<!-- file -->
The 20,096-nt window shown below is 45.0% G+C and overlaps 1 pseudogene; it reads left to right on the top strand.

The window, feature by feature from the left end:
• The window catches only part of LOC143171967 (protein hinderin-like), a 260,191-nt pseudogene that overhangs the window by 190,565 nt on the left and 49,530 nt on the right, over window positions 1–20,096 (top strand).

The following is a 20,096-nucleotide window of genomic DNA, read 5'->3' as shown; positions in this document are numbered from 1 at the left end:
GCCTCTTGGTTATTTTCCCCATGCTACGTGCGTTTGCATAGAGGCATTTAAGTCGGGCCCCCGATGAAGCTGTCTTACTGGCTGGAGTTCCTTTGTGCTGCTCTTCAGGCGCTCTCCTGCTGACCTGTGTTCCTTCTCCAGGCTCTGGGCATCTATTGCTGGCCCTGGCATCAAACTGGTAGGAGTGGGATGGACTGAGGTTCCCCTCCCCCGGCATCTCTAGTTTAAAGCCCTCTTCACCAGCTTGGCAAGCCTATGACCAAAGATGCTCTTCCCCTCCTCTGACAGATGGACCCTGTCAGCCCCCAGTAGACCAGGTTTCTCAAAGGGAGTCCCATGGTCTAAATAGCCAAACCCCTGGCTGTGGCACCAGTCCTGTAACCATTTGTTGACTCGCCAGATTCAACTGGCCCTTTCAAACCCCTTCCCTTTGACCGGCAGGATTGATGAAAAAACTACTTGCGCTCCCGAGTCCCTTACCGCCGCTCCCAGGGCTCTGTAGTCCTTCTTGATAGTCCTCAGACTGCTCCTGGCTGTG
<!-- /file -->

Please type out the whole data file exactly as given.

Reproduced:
The 20,096-nt window shown below is 45.0% G+C and overlaps 1 pseudogene; it reads left to right on the top strand.

The window, feature by feature from the left end:
• The window catches only part of LOC143171967 (protein hinderin-like), a 260,191-nt pseudogene that overhangs the window by 190,565 nt on the left and 49,530 nt on the right, over window positions 1–20,096 (top strand).

The following is a 20,096-nucleotide window of genomic DNA, read 5'->3' as shown; positions in this document are numbered from 1 at the left end:
GCCTCTTGGTTATTTTCCCCATGCTACGTGCGTTTGCATAGAGGCATTTAAGTCGGGCCCCCGATGAAGCTGTCTTACTGGCTGGAGTTCCTTTGTGCTGCTCTTCAGGCGCTCTCCTGCTGACCTGTGTTCCTTCTCCAGGCTCTGGGCATCTATTGCTGGCCCTGGCATCAAACTGGTAGGAGTGGGATGGACTGAGGTTCCCCTCCCCCGGCATCTCTAGTTTAAAGCCCTCTTCACCAGCTTGGCAAGCCTATGACCAAAGATGCTCTTCCCCTCCTCTGACAGATGGACCCTGTCAGCCCCCAGTAGACCAGGTTTCTCAAAGGGAGTCCCATGGTCTAAATAGCCAAACCCCTGGCTGTGGCACCAGTCCTGTAACCATTTGTTGACTCGCCAGATTCAACTGGCCCTTTCAAACCCCTTCCCTTTGACCGGCAGGATTGATGAAAAAACTACTTGCGCTCCCGAGTCCCTTACCGCCGCTCCCAGGGCTCTGTAGTCCTTCTTGATAGTCCTCAGACTGCTCCTGGCTGTG